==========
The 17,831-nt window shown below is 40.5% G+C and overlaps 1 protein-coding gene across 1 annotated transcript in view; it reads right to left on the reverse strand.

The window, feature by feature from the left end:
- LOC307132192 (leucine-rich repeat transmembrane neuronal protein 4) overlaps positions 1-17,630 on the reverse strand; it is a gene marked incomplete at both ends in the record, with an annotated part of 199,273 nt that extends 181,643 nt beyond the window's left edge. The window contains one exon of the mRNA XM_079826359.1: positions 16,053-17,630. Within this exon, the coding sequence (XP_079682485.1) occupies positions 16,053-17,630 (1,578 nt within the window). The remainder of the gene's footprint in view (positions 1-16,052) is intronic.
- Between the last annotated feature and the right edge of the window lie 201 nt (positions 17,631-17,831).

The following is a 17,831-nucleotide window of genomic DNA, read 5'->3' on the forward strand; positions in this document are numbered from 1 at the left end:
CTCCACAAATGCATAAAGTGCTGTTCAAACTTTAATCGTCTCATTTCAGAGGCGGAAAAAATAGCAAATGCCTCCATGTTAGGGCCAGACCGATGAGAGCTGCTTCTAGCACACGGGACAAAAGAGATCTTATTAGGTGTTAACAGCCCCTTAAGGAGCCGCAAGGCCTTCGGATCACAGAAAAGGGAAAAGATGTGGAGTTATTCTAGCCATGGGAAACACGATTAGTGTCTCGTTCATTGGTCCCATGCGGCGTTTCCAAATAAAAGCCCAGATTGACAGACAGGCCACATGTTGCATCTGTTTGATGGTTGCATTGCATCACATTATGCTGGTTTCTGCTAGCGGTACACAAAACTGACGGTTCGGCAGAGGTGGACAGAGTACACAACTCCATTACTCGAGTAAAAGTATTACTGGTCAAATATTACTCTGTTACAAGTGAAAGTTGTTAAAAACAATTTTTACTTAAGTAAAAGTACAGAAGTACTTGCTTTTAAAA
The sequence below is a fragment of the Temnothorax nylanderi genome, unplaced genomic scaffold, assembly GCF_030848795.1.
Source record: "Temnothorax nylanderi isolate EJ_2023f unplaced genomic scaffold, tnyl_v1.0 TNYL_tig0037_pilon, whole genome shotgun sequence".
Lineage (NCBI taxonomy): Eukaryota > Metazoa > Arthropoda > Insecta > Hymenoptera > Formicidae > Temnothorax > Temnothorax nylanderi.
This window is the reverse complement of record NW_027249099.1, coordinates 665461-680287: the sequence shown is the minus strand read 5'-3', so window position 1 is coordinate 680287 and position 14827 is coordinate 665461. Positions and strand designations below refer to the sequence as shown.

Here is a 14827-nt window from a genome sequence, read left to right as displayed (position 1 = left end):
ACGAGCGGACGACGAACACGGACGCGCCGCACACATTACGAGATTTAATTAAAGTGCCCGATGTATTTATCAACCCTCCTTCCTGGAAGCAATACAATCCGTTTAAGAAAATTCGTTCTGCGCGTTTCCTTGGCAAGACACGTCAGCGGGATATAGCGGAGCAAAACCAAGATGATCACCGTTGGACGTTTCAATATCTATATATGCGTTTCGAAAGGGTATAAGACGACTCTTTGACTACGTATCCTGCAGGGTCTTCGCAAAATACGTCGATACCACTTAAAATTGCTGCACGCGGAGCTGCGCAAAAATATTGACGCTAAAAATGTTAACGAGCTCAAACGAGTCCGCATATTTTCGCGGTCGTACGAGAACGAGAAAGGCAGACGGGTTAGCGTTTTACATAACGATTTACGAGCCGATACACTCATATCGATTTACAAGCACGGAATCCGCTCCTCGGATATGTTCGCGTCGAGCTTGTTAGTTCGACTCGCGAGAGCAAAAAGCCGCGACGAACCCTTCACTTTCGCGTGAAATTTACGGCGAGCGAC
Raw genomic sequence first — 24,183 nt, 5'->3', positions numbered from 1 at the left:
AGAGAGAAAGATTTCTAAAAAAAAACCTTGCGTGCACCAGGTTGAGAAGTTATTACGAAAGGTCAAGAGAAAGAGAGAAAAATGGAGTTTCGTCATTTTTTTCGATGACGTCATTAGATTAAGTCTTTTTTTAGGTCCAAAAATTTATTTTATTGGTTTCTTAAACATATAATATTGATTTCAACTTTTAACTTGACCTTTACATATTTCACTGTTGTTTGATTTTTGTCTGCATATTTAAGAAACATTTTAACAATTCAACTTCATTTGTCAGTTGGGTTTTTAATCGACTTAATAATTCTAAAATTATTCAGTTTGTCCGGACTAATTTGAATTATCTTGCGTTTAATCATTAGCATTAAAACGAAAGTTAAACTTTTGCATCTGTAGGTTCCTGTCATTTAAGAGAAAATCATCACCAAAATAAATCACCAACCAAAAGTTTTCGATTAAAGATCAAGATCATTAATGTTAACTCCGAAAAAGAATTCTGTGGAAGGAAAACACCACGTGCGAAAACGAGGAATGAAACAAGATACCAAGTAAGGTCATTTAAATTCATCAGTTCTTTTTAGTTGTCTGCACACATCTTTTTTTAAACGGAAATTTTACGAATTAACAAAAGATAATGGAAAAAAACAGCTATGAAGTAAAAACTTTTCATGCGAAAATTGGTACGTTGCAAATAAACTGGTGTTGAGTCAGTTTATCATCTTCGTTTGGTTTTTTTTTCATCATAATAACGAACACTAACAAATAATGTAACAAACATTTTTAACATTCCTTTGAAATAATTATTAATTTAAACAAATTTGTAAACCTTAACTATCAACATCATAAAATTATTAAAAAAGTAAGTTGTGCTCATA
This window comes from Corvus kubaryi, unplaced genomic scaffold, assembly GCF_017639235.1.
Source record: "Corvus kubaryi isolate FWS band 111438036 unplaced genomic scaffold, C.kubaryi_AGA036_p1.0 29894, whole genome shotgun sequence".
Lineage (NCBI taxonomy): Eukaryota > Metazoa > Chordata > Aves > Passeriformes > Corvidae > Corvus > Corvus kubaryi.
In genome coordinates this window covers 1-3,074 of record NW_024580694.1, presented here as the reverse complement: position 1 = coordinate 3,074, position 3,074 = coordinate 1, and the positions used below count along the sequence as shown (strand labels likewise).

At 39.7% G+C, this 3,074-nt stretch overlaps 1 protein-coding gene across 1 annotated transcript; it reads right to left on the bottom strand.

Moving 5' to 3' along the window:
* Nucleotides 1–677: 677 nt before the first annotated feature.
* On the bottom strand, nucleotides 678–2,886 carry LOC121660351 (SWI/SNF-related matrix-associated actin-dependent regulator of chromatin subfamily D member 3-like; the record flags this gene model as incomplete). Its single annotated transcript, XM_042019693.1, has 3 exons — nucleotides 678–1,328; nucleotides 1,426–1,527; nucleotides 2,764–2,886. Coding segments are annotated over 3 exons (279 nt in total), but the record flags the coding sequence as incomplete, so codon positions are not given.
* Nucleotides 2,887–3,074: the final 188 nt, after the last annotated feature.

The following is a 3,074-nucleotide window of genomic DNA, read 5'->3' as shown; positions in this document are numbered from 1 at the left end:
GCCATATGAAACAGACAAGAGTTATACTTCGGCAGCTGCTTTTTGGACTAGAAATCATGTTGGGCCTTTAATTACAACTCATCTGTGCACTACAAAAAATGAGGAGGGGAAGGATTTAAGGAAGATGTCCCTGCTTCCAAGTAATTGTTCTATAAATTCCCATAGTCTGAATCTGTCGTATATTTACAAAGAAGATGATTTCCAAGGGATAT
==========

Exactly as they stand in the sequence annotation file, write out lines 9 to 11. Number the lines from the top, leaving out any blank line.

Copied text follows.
Lineage (NCBI taxonomy): Eukaryota > Metazoa > Arthropoda > Insecta > Hymenoptera > Formicidae > Temnothorax > Temnothorax nylanderi.
This window is the reverse complement of record NW_027249099.1, coordinates 665461-680287: the sequence shown is the minus strand read 5'-3', so window position 1 is coordinate 680287 and position 14827 is coordinate 665461. Positions and strand designations below refer to the sequence as shown.

Here is a 14827-nt window from a genome sequence, read left to right as displayed (position 1 = left end):